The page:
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G622 IPE medicine management workshop
  1. T Bourke1,
  2. D Corkin2,
  3. P Cardwell2,
  4. J Nugent2
  1. 1Centre for Medical Education, Queen’s University, Belfast, UK
  2. 2School of Nursing & Midwifery, Queen’s University, Belfast, UK

Abstract

‘Working together across boundaries’ (aiming high for education and training)

Recognition for higher education and training of children’s nurses and medical students implies a need for innovative curricula opportunities. The following project addresses the challenge for healthcare educators to work across boundaries, widening student engagement and participation through inter-professional education (IPE). Creating learning environments whereby student interactions foster the desire to develop shared learning, situational awareness and contribution to patient safety.

Overall aim of this two hour ‘IPE Drug Prescribing and Administration Workshop’ is to facilitate integrated learning and enable medical and nursing students to advance their knowledge and understanding of current best practice. Collectively and individually students become aware of their responsibilities in drug prescribing and administration standards. This IPE workshop was initially implemented in 2007–08 in collaboration with the Centre for Excellence in IPE (Stewart et al, 2010). Additional development of the student workbook and widening engagement with this project is now offering learning opportunities to mental health nursing students since November 2014.

Methods Fourth year medical students alongside third year children’s and mental health nursing students are divided into groups of three students, one from each profession. Within their groups, students work together through the written parts of 4 scenarios, referring to BNFC (2015–16) and drug prescription charts before discussing their findings and possible solutions to questions. During feedback, student groups are given the opportunity to demonstrate preparation of medications for administration. They are observed by both medical and nursing facilitators, who provide constructive feedback on aspects of patient safety, decision making skills and an appreciation of the role of healthcare professionals in managing medications safely for infants, children and young people.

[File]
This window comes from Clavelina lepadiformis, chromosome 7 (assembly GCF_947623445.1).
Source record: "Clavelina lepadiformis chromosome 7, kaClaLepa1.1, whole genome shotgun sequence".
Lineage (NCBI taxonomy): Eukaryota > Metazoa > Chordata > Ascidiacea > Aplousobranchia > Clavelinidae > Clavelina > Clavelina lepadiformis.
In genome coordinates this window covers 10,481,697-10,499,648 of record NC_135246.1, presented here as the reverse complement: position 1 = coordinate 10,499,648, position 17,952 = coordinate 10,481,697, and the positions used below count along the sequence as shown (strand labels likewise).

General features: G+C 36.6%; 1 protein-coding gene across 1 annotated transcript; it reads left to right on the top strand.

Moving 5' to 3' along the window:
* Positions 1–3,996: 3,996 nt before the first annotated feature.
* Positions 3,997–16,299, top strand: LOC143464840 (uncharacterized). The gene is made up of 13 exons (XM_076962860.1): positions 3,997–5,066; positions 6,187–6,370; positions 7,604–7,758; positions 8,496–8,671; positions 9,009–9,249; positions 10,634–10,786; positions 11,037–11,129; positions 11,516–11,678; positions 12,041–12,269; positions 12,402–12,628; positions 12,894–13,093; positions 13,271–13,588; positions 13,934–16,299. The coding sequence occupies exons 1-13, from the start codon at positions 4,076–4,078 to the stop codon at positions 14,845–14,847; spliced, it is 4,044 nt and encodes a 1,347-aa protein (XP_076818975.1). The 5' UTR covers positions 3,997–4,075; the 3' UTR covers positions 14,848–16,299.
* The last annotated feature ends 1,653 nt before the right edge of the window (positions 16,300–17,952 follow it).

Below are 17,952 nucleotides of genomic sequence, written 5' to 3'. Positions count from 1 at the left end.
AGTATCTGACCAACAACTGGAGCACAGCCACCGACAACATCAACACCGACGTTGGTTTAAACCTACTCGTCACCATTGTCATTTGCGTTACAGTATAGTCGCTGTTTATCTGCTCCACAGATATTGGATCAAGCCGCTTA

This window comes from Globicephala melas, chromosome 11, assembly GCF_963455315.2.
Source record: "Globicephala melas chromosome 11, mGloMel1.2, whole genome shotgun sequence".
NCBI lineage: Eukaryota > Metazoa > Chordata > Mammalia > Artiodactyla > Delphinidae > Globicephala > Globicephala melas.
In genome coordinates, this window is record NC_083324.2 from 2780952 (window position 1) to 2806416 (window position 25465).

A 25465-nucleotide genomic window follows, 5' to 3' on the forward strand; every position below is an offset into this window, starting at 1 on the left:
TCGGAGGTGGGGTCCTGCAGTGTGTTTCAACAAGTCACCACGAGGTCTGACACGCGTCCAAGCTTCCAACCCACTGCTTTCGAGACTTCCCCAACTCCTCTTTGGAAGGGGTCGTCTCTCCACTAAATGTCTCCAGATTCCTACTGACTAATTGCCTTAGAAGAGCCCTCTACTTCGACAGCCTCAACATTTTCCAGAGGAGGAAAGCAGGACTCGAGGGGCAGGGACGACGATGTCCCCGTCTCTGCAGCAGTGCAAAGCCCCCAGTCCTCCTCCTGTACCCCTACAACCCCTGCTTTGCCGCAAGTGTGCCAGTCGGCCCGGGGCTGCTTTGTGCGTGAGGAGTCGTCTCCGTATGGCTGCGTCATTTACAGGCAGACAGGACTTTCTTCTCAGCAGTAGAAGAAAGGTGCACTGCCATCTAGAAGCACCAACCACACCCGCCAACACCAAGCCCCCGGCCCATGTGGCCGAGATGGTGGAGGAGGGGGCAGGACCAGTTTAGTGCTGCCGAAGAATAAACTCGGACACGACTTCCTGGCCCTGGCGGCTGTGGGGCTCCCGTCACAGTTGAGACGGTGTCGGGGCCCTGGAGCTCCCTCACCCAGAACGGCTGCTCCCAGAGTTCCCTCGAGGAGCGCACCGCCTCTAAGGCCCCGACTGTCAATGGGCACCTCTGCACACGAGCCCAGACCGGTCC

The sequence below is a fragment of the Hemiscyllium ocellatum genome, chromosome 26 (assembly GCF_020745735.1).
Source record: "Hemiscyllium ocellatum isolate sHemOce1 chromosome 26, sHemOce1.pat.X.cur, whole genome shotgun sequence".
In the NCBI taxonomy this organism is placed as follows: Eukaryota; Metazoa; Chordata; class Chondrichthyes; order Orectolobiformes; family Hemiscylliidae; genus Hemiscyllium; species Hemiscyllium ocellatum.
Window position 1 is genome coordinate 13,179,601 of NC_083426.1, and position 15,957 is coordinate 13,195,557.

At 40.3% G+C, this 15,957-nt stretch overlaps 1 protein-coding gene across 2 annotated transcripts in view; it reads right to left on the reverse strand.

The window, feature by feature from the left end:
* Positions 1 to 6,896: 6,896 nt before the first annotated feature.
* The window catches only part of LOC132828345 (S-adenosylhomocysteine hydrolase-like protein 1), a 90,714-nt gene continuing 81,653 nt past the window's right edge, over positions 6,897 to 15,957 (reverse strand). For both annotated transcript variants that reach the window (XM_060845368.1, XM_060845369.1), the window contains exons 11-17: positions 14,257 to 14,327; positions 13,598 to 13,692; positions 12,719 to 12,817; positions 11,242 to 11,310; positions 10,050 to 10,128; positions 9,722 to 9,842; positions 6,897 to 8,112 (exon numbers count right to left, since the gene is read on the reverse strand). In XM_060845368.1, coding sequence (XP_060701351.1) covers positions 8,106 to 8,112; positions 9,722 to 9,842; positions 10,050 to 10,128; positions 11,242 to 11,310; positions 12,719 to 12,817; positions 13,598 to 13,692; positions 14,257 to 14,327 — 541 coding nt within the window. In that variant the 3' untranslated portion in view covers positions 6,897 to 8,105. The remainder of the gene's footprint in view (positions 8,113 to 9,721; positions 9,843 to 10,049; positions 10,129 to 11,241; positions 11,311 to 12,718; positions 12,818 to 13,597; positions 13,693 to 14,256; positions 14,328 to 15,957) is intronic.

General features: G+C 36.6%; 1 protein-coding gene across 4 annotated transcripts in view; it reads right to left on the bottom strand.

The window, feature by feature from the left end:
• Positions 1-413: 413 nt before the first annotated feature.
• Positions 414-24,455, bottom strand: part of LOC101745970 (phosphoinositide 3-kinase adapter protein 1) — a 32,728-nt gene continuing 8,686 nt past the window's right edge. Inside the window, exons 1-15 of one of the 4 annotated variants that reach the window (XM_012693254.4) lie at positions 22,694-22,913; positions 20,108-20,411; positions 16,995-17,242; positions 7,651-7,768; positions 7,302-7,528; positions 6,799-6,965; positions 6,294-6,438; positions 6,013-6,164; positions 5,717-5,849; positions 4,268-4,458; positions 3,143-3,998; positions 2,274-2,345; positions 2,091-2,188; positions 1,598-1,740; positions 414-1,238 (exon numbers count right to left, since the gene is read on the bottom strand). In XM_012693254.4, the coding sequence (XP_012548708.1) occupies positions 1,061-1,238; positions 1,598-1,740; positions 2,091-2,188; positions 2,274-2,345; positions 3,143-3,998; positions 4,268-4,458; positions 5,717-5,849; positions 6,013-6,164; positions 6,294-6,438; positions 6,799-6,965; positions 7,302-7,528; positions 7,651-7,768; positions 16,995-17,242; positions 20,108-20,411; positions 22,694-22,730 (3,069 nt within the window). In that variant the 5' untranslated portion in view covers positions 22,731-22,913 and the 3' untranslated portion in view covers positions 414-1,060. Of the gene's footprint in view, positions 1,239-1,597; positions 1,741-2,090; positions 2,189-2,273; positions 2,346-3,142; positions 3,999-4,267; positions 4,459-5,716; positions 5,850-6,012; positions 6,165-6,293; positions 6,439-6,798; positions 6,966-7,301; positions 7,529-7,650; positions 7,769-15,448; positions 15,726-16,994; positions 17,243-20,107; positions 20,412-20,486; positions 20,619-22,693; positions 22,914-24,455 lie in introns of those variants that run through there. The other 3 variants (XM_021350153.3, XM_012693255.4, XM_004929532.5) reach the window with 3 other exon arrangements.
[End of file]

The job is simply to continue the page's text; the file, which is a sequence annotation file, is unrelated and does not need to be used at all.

Results Students reactions to this integrated learning experience are captured via a Likert-scale questionnaire. Findings confirm that all students identify this work shop as relevant to practice and value identification of common errors in prescribing (NPSA, 2010). Comments include:

‘thoroughly enjoyed’ and ‘more workshops’

Conclusion Students positively engage in this problem-solving exercise, drawing upon their strengths and abilities to learn from each other. This workshop provides a crucial opportunity for exchange of knowledge and fundamental skills for all students involved.

Reference

  1. Stewart, M., Purdy, J. Kennedy, N. and Burns, A. An interprofessional approach to improving paediatric medication safety. BMC Medical Education 2010;10(19):1–7

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